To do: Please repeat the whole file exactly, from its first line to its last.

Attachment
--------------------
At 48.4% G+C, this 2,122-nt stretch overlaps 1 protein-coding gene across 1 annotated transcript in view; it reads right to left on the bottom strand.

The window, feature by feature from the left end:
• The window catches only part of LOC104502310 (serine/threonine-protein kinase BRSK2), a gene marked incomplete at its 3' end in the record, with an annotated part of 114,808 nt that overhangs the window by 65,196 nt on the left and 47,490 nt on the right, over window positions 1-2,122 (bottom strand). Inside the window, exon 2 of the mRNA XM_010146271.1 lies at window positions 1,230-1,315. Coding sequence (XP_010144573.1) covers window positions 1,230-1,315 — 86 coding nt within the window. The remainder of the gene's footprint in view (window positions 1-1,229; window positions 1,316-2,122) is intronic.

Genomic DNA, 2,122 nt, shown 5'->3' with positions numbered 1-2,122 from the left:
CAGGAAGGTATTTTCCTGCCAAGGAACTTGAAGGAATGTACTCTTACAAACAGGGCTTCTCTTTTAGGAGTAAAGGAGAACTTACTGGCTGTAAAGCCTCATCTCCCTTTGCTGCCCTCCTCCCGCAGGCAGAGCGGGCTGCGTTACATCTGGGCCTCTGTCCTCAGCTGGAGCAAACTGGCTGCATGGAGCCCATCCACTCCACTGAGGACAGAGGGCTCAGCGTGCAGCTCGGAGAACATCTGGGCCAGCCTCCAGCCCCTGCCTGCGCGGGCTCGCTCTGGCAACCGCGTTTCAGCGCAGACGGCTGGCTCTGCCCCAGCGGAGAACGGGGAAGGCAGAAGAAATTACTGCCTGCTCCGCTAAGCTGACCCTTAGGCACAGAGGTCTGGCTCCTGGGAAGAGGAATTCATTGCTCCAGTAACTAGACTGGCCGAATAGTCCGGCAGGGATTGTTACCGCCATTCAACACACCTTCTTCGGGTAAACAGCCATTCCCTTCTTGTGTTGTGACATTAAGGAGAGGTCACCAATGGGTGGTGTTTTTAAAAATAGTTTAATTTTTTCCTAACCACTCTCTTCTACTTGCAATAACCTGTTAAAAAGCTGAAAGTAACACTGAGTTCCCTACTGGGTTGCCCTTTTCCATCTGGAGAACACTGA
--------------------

At 48.4% G+C, this 2,122-nt stretch overlaps 1 protein-coding gene across 1 annotated transcript in view; it reads right to left on the bottom strand.

The window, feature by feature from the left end:
• The window catches only part of LOC104502310 (serine/threonine-protein kinase BRSK2), a gene marked incomplete at its 3' end in the record, with an annotated part of 114,808 nt that overhangs the window by 65,196 nt on the left and 47,490 nt on the right, over window positions 1-2,122 (bottom strand). Inside the window, exon 2 of the mRNA XM_010146271.1 lies at window positions 1,230-1,315. Coding sequence (XP_010144573.1) covers window positions 1,230-1,315 — 86 coding nt within the window. The remainder of the gene's footprint in view (window positions 1-1,229; window positions 1,316-2,122) is intronic.

Genomic DNA, 2,122 nt, shown 5'->3' with positions numbered 1-2,122 from the left:
CAGGAAGGTATTTTCCTGCCAAGGAACTTGAAGGAATGTACTCTTACAAACAGGGCTTCTCTTTTAGGAGTAAAGGAGAACTTACTGGCTGTAAAGCCTCATCTCCCTTTGCTGCCCTCCTCCCGCAGGCAGAGCGGGCTGCGTTACATCTGGGCCTCTGTCCTCAGCTGGAGCAAACTGGCTGCATGGAGCCCATCCACTCCACTGAGGACAGAGGGCTCAGCGTGCAGCTCGGAGAACATCTGGGCCAGCCTCCAGCCCCTGCCTGCGCGGGCTCGCTCTGGCAACCGCGTTTCAGCGCAGACGGCTGGCTCTGCCCCAGCGGAGAACGGGGAAGGCAGAAGAAATTACTGCCTGCTCCGCTAAGCTGACCCTTAGGCACAGAGGTCTGGCTCCTGGGAAGAGGAATTCATTGCTCCAGTAACTAGACTGGCCGAATAGTCCGGCAGGGATTGTTACCGCCATTCAACACACCTTCTTCGGGTAAACAGCCATTCCCTTCTTGTGTTGTGACATTAAGGAGAGGTCACCAATGGGTGGTGTTTTTAAAAATAGTTTAATTTTTTCCTAACCACTCTCTTCTACTTGCAATAACCTGTTAAAAAGCTGAAAGTAACACTGAGTTCCCTACTGGGTTGCCCTTTTCCATCTGGAGAACACTGA